“We are pleased to play a role in supporting more Aboriginal students in achieving their educational and career goals, and welcome the important perspectives these students bring to our classrooms,” said Clayton Munro, dean, student services and registrar at Langara College and citizen of the Metis Nation of B.C.
Educational attainment statistics for Aboriginal people in Canada
According to Statistics Canada, 9.8 per cent of Aboriginal people in Canada aged 25 to 64 have a university degree compared to 26.5 per cent of non-Aboriginal people in Canada aged 25 to 64.
In Canada, 28.9 per cent of Aboriginal people aged 25 to 64 have no certificate, diploma or degree, compared to 12.1 per cent of non-Aboriginal people aged 25 to 64.
For more statistics on educational attainment, click here.
Aboriginal engagement at UBC
UBC has a long-standing commitment to Aboriginal engagement, a key component of “Place and Promise”, the university’s strategic plan.
UBC has a number of programs and courses with an Aboriginal focus, including Canada’s oldest Aboriginal law program, an indigenous teacher education program, an Aboriginal residency program for medical students, the First Nations Languages program, and the interdisciplinary First Nations and Indigenous Studies program. As well, a number of resources and initiatives at UBC focus on furthering the understandings of indigenous cultures and histories into its curriculum and operations.
UBC recognizes its Vancouver and Kelowna campuses are situated on the traditional, ancestral and unceded territories of the Musqueam First Nation and Okanagan Nation.
Frank Calder was the first status Indian to graduate from UBC in 1946. Over the past century, UBC is proud to have graduated more than 300,000 students who are making positive changes at home and abroad. Find out more about UBC’s 100th anniversary at ubc100.ca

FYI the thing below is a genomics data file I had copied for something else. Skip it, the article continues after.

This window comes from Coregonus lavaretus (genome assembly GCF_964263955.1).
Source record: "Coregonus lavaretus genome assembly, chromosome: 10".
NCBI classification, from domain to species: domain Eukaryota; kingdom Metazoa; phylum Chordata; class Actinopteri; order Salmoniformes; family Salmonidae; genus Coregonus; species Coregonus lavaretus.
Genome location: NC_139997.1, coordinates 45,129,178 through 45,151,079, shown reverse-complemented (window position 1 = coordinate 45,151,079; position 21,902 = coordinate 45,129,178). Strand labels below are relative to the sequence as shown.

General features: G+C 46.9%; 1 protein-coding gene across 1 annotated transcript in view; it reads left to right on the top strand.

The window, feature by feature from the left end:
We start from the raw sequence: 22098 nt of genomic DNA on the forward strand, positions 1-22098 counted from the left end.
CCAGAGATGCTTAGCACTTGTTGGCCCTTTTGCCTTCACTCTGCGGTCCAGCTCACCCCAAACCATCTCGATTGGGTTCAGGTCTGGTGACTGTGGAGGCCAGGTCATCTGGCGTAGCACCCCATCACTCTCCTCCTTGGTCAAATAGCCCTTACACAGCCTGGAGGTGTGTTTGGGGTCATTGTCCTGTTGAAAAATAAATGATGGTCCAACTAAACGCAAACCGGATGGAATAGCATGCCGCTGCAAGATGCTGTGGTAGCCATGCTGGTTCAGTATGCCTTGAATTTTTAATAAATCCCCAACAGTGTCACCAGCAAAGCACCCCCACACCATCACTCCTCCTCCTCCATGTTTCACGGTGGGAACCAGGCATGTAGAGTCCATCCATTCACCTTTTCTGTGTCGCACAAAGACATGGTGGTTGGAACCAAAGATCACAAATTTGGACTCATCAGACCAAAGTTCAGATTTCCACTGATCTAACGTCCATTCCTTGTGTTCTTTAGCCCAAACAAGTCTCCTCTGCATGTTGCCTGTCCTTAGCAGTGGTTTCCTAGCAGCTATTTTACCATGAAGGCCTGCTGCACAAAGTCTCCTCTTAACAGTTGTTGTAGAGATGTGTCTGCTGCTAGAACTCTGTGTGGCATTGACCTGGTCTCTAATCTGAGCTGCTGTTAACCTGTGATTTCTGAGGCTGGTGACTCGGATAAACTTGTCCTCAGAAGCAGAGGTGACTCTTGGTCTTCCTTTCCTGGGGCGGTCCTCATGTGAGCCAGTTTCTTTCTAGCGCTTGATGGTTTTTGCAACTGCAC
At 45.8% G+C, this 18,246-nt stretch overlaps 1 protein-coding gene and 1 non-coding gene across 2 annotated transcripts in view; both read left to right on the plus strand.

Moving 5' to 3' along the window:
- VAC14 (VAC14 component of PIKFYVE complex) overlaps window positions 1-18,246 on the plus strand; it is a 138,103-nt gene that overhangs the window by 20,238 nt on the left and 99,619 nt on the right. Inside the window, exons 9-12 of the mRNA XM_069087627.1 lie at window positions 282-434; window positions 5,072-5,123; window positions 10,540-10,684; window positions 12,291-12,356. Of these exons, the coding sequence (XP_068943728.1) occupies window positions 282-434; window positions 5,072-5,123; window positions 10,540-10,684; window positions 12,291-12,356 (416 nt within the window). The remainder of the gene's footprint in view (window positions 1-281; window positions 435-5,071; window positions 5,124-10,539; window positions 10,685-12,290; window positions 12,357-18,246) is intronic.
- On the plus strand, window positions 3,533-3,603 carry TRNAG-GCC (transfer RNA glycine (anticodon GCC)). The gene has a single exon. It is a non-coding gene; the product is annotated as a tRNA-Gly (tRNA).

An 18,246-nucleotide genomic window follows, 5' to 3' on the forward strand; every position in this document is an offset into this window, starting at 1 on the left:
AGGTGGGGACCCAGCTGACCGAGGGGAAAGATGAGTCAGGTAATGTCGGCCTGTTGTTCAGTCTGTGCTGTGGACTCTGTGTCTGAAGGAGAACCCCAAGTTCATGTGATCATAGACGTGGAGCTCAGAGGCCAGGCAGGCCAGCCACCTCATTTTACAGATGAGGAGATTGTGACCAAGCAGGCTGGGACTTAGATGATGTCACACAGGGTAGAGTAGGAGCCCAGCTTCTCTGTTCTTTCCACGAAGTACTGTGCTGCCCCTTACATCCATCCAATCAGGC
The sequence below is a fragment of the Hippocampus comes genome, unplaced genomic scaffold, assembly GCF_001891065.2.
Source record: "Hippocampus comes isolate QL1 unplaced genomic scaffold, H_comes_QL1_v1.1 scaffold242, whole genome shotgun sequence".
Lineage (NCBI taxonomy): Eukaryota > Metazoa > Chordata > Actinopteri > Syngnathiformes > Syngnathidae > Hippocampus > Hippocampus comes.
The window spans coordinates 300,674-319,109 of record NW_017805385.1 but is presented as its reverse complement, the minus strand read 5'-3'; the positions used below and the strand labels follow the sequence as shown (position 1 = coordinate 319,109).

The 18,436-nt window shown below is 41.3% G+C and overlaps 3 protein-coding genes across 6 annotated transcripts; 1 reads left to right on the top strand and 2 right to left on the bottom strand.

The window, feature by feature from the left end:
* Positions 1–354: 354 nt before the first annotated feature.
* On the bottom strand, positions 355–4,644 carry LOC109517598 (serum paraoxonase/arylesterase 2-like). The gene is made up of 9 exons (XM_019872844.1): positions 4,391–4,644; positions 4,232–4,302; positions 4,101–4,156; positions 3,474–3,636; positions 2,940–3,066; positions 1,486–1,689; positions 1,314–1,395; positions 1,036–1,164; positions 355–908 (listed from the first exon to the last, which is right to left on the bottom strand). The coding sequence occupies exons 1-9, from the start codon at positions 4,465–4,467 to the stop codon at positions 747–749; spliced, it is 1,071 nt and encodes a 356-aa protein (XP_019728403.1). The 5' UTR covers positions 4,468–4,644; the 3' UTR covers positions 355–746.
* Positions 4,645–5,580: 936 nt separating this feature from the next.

Aboriginal engagement at Langara
In 2004, Langara College was a leader among post-secondary institutions in B.C. in passing a formal Aboriginal education policy, with an aim to increase the enrolment and academic success of Aboriginal students. Its commitment to these efforts was affirmed in its new academic plan, which includes Aboriginal initiatives among the institution’s key priorities.
Langara provides a number of support services for Aboriginal students, including orientation, counseling, advocacy, and liaison services. The Gathering Space offers Aboriginal students at Langara a place to connect with each other and Elder-in-Residence, Gail Sparrow, a former Chief of the Musqueam Nation.
Academically, the college offers diploma, associate degree, and post-degree certificate programs in Aboriginal Studies.
Langara College is located within the unceded, traditional territory of the Musqueam First Nation. The College’s coat of arms recognizes this through the incorporation of a base of river grass, “Musqueam” meaning “People of the River Grass.” Langara’s connection with the Musqueam was further strengthened in June of 2014 when Musqueam Elder Shane Point blessed the college’s third president and CEO, Lane Trotter, with the Musqueam name Takaya, which means wolf.
Read UBC-Langara Aboriginal Transfer Program student Randy Robinson’s story here.